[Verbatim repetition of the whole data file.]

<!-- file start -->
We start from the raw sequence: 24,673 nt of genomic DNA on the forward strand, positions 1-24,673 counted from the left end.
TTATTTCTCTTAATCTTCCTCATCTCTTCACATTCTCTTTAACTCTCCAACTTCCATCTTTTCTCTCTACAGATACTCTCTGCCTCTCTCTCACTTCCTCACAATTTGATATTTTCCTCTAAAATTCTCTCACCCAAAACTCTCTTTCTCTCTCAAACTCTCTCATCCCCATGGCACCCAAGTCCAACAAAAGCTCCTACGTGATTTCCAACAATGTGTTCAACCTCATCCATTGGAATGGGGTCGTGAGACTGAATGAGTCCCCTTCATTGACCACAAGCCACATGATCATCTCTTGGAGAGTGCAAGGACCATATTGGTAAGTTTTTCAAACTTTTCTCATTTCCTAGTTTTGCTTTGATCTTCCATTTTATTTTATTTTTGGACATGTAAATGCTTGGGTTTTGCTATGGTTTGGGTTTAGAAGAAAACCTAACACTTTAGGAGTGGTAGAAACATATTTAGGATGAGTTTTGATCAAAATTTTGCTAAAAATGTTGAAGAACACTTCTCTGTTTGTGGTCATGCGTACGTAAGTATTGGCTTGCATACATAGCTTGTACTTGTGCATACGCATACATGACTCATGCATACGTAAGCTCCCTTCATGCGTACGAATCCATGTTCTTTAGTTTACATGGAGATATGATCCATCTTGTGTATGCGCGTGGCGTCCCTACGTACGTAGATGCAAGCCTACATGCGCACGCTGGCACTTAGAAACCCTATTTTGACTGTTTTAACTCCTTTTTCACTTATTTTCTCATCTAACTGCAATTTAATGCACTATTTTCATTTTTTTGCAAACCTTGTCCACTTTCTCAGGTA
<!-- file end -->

We start from the raw sequence: 24,673 nt of genomic DNA on the forward strand, positions 1-24,673 counted from the left end.
TTATTTCTCTTAATCTTCCTCATCTCTTCACATTCTCTTTAACTCTCCAACTTCCATCTTTTCTCTCTACAGATACTCTCTGCCTCTCTCTCACTTCCTCACAATTTGATATTTTCCTCTAAAATTCTCTCACCCAAAACTCTCTTTCTCTCTCAAACTCTCTCATCCCCATGGCACCCAAGTCCAACAAAAGCTCCTACGTGATTTCCAACAATGTGTTCAACCTCATCCATTGGAATGGGGTCGTGAGACTGAATGAGTCCCCTTCATTGACCACAAGCCACATGATCATCTCTTGGAGAGTGCAAGGACCATATTGGTAAGTTTTTCAAACTTTTCTCATTTCCTAGTTTTGCTTTGATCTTCCATTTTATTTTATTTTTGGACATGTAAATGCTTGGGTTTTGCTATGGTTTGGGTTTAGAAGAAAACCTAACACTTTAGGAGTGGTAGAAACATATTTAGGATGAGTTTTGATCAAAATTTTGCTAAAAATGTTGAAGAACACTTCTCTGTTTGTGGTCATGCGTACGTAAGTATTGGCTTGCATACATAGCTTGTACTTGTGCATACGCATACATGACTCATGCATACGTAAGCTCCCTTCATGCGTACGAATCCATGTTCTTTAGTTTACATGGAGATATGATCCATCTTGTGTATGCGCGTGGCGTCCCTACGTACGTAGATGCAAGCCTACATGCGCACGCTGGCACTTAGAAACCCTATTTTGACTGTTTTAACTCCTTTTTCACTTATTTTCTCATCTAACTGCAATTTAATGCACTATTTTCATTTTTTTGCAAACCTTGTCCACTTTCTCAGGTA